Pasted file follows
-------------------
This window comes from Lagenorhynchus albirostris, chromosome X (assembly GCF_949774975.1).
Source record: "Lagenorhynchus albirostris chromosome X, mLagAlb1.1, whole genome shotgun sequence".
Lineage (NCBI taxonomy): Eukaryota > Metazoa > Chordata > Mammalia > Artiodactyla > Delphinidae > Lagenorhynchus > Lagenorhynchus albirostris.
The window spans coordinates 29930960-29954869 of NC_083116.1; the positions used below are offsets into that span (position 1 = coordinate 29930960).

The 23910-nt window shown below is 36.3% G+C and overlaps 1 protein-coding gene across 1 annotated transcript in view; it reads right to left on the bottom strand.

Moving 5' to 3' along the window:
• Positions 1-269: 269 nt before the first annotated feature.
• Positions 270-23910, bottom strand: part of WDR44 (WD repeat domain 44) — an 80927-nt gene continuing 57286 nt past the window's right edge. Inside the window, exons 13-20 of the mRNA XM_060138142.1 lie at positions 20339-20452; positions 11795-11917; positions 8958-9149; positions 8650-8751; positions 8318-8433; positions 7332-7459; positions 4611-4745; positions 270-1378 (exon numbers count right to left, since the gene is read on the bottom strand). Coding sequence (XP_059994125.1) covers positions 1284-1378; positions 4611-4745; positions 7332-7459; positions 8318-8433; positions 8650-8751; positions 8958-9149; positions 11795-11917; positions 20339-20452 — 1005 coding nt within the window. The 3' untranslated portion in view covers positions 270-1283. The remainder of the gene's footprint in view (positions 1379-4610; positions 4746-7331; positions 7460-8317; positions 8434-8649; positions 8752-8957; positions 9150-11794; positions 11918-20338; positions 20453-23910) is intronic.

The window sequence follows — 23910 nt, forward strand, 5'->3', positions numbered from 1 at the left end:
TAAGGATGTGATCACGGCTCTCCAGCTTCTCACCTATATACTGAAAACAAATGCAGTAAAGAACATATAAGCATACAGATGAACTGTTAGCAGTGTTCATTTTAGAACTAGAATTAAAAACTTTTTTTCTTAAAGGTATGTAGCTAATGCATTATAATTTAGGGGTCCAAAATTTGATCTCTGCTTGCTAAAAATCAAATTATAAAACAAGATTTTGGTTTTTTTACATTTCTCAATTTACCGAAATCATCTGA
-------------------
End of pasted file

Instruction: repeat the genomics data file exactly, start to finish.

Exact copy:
This window comes from Lagenorhynchus albirostris, chromosome X (assembly GCF_949774975.1).
Source record: "Lagenorhynchus albirostris chromosome X, mLagAlb1.1, whole genome shotgun sequence".
Lineage (NCBI taxonomy): Eukaryota > Metazoa > Chordata > Mammalia > Artiodactyla > Delphinidae > Lagenorhynchus > Lagenorhynchus albirostris.
The window spans coordinates 29930960-29954869 of NC_083116.1; the positions used below are offsets into that span (position 1 = coordinate 29930960).

The 23910-nt window shown below is 36.3% G+C and overlaps 1 protein-coding gene across 1 annotated transcript in view; it reads right to left on the bottom strand.

Moving 5' to 3' along the window:
• Positions 1-269: 269 nt before the first annotated feature.
• Positions 270-23910, bottom strand: part of WDR44 (WD repeat domain 44) — an 80927-nt gene continuing 57286 nt past the window's right edge. Inside the window, exons 13-20 of the mRNA XM_060138142.1 lie at positions 20339-20452; positions 11795-11917; positions 8958-9149; positions 8650-8751; positions 8318-8433; positions 7332-7459; positions 4611-4745; positions 270-1378 (exon numbers count right to left, since the gene is read on the bottom strand). Coding sequence (XP_059994125.1) covers positions 1284-1378; positions 4611-4745; positions 7332-7459; positions 8318-8433; positions 8650-8751; positions 8958-9149; positions 11795-11917; positions 20339-20452 — 1005 coding nt within the window. The 3' untranslated portion in view covers positions 270-1283. The remainder of the gene's footprint in view (positions 1379-4610; positions 4746-7331; positions 7460-8317; positions 8434-8649; positions 8752-8957; positions 9150-11794; positions 11918-20338; positions 20453-23910) is intronic.

The window sequence follows — 23910 nt, forward strand, 5'->3', positions numbered from 1 at the left end:
TAAGGATGTGATCACGGCTCTCCAGCTTCTCACCTATATACTGAAAACAAATGCAGTAAAGAACATATAAGCATACAGATGAACTGTTAGCAGTGTTCATTTTAGAACTAGAATTAAAAACTTTTTTTCTTAAAGGTATGTAGCTAATGCATTATAATTTAGGGGTCCAAAATTTGATCTCTGCTTGCTAAAAATCAAATTATAAAACAAGATTTTGGTTTTTTTACATTTCTCAATTTACCGAAATCATCTGA